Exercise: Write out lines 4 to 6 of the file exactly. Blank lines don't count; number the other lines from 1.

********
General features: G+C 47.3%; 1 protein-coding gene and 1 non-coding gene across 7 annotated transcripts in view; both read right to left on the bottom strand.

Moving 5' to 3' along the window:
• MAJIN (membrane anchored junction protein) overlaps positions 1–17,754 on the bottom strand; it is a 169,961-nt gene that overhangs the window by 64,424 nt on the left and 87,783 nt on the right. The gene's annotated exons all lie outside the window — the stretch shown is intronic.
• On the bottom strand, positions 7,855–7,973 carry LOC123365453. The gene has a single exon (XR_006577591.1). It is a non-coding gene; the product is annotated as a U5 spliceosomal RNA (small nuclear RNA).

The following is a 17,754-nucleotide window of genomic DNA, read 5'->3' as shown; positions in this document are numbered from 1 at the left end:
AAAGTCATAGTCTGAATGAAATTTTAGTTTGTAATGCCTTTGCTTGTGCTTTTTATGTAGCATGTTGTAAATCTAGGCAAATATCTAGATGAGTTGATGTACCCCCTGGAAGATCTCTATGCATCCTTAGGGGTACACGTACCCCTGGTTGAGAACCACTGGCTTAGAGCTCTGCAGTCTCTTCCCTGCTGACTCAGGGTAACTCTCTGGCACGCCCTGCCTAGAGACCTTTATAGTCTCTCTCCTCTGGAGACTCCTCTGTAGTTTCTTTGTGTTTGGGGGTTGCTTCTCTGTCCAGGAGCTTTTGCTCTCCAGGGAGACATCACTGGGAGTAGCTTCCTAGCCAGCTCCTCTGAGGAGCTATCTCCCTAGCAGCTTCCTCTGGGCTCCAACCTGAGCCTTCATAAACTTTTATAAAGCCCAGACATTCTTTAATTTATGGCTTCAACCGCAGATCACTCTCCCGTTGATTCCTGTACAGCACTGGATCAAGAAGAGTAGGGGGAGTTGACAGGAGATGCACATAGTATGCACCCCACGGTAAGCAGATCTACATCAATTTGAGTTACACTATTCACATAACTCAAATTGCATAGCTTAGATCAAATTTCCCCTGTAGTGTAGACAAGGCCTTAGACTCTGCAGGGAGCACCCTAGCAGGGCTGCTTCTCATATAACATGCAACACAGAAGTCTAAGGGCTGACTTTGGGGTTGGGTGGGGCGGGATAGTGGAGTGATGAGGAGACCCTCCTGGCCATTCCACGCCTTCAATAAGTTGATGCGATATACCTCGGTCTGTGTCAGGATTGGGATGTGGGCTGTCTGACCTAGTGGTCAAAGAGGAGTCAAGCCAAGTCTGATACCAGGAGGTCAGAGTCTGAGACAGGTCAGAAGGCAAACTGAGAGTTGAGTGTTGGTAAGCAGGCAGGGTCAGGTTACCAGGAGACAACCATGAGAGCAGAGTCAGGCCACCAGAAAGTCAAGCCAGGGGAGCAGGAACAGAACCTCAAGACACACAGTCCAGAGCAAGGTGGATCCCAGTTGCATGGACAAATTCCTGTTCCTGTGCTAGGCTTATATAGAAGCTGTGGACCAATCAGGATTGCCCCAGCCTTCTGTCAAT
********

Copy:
• On the bottom strand, positions 7,855–7,973 carry LOC123365453. The gene has a single exon (XR_006577591.1). It is a non-coding gene; the product is annotated as a U5 spliceosomal RNA (small nuclear RNA).

The following is a 17,754-nucleotide window of genomic DNA, read 5'->3' as shown; positions in this document are numbered from 1 at the left end:
AAAGTCATAGTCTGAATGAAATTTTAGTTTGTAATGCCTTTGCTTGTGCTTTTTATGTAGCATGTTGTAAATCTAGGCAAATATCTAGATGAGTTGATGTACCCCCTGGAAGATCTCTATGCATCCTTAGGGGTACACGTACCCCTGGTTGAGAACCACTGGCTTAGAGCTCTGCAGTCTCTTCCCTGCTGACTCAGGGTAACTCTCTGGCACGCCCTGCCTAGAGACCTTTATAGTCTCTCTCCTCTGGAGACTCCTCTGTAGTTTCTTTGTGTTTGGGGGTTGCTTCTCTGTCCAGGAGCTTTTGCTCTCCAGGGAGACATCACTGGGAGTAGCTTCCTAGCCAGCTCCTCTGAGGAGCTATCTCCCTAGCAGCTTCCTCTGGGCTCCAACCTGAGCCTTCATAAACTTTTATAAAGCCCAGACATTCTTTAATTTATGGCTTCAACCGCAGATCACTCTCCCGTTGATTCCTGTACAGCACTGGATCAAGAAGAGTAGGGGGAGTTGACAGGAGATGCACATAGTATGCACCCCACGGTAAGCAGATCTACATCAATTTGAGTTACACTATTCACATAACTCAAATTGCATAGCTTAGATCAAATTTCCCCTGTAGTGTAGACAAGGCCTTAGACTCTGCAGGGAGCACCCTAGCAGGGCTGCTTCTCATATAACATGCAACACAGAAGTCTAAGGGCTGACTTTGGGGTTGGGTGGGGCGGGATAGTGGAGTGATGAGGAGACCCTCCTGGCCATTCCACGCCTTCAATAAGTTGATGCGATATACCTCGGTCTGTGTCAGGATTGGGATGTGGGCTGTCTGACCTAGTGGTCAAAGAGGAGTCAAGCCAAGTCTGATACCAGGAGGTCAGAGTCTGAGACAGGTCAGAAGGCAAACTGAGAGTTGAGTGTTGGTAAGCAGGCAGGGTCAGGTTACCAGGAGACAACCATGAGAGCAGAGTCAGGCCACCAGAAAGTCAAGCCAGGGGAGCAGGAACAGAACCTCAAGACACACAGTCCAGAGCAAGGTGGATCCCAGTTGCATGGACAAATTCCTGTTCCTGTGCTAGGCTTATATAGAAGCTGTGGACCAATCAGGATTGCCCCAGCCTTCTGTCAAT